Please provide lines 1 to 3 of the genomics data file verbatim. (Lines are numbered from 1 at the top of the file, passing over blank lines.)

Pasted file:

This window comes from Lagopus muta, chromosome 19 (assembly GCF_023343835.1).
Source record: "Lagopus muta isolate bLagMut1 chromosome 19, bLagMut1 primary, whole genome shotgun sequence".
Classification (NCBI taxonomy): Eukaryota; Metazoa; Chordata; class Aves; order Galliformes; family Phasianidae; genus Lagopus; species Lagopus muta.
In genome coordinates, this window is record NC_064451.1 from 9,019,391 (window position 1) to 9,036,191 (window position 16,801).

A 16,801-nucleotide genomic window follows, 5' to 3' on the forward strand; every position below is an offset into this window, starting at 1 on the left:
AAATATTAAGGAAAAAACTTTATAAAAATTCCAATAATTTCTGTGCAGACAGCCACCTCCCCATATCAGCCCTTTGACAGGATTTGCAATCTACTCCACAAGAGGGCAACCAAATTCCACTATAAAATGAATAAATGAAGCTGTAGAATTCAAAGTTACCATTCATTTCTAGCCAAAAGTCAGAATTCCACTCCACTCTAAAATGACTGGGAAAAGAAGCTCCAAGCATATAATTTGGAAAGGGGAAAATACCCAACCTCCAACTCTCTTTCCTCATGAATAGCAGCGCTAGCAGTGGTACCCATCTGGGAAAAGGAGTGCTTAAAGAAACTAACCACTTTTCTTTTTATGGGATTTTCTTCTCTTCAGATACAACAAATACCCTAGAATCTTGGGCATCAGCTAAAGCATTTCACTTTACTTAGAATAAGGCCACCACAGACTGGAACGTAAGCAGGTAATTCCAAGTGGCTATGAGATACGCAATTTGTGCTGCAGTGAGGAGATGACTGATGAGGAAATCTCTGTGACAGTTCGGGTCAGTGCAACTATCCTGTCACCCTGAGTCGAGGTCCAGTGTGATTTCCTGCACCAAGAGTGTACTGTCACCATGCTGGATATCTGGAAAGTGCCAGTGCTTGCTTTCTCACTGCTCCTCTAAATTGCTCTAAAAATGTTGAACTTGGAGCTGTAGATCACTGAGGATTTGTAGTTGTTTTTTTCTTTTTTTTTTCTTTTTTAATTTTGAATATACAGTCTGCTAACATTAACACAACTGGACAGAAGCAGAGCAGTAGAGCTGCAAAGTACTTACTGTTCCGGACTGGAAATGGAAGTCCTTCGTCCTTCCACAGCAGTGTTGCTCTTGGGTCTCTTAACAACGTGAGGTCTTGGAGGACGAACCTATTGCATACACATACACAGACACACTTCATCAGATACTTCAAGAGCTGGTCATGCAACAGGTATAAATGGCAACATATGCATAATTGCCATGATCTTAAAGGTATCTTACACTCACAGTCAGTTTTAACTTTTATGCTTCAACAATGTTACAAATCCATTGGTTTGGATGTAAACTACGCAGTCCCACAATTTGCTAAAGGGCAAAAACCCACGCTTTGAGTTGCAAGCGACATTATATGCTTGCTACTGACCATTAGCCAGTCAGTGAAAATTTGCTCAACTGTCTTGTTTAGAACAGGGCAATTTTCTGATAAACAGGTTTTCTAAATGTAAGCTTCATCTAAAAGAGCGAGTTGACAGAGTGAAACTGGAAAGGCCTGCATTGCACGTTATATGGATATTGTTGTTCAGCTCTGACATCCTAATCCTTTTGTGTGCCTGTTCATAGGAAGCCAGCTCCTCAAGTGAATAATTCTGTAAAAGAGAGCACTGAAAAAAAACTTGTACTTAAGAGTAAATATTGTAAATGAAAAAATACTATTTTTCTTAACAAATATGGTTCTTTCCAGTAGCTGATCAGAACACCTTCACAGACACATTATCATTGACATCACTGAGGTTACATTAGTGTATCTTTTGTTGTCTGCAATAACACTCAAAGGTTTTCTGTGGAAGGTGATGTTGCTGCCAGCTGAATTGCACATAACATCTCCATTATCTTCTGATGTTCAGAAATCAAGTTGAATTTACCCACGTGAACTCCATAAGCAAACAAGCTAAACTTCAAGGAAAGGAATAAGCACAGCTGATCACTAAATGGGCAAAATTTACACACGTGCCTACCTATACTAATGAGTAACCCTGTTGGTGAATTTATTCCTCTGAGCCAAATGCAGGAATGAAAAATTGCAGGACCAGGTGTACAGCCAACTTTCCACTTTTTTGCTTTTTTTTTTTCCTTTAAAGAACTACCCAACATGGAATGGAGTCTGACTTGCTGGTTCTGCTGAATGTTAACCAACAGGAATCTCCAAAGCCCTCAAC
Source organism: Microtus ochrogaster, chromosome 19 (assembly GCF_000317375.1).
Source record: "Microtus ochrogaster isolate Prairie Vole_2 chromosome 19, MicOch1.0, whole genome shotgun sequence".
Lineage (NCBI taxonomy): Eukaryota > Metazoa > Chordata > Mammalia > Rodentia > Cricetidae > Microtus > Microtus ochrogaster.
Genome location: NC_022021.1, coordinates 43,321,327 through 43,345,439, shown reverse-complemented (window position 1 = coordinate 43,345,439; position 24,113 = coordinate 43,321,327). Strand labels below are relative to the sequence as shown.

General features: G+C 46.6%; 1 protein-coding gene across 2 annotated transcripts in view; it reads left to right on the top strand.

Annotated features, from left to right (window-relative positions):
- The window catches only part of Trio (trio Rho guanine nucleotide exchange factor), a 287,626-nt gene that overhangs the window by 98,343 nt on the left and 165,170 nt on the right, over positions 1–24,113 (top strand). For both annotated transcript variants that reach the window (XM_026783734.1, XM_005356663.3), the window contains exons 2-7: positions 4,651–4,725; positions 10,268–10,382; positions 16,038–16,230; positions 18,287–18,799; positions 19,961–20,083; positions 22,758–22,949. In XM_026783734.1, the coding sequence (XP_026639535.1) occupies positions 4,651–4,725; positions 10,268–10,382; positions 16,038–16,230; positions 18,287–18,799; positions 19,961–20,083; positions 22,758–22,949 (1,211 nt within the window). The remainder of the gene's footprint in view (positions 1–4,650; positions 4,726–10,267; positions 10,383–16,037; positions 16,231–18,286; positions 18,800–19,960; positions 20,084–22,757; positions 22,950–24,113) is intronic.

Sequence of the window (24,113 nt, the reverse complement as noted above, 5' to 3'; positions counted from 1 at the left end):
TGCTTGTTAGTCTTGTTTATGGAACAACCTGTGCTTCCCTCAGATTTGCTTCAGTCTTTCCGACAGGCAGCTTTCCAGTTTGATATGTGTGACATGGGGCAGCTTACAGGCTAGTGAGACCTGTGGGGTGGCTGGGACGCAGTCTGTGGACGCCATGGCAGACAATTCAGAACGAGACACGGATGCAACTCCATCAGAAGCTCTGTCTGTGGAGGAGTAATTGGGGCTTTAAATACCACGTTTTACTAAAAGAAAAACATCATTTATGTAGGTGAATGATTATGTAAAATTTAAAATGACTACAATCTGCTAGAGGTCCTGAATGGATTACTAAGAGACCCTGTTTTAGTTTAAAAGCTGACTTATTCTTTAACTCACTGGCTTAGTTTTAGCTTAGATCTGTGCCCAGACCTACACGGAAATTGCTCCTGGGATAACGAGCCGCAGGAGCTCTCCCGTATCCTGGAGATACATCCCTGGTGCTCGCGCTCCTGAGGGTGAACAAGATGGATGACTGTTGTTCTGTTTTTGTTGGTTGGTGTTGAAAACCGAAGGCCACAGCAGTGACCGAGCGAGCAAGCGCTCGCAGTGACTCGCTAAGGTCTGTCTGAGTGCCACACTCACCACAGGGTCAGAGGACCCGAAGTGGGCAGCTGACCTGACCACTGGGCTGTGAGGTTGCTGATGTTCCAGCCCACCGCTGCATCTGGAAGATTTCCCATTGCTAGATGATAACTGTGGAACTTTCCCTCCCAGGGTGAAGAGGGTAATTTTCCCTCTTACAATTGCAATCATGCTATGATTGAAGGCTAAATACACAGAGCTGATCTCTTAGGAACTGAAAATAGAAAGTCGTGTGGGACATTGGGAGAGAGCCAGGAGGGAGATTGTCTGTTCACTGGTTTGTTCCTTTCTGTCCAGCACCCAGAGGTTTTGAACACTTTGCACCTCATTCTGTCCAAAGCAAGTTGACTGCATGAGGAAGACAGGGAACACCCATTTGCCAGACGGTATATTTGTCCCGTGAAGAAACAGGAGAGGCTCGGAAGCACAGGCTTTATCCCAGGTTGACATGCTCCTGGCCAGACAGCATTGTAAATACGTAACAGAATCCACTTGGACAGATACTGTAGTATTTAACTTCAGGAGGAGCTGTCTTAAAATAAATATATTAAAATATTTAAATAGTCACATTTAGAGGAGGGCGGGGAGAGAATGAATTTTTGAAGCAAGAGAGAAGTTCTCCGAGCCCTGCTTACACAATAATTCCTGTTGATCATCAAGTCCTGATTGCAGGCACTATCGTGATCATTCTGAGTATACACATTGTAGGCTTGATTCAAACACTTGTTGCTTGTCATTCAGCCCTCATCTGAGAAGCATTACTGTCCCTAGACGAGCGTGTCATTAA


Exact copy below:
This window comes from Lagopus muta, chromosome 19 (assembly GCF_023343835.1).
Source record: "Lagopus muta isolate bLagMut1 chromosome 19, bLagMut1 primary, whole genome shotgun sequence".
Classification (NCBI taxonomy): Eukaryota; Metazoa; Chordata; class Aves; order Galliformes; family Phasianidae; genus Lagopus; species Lagopus muta.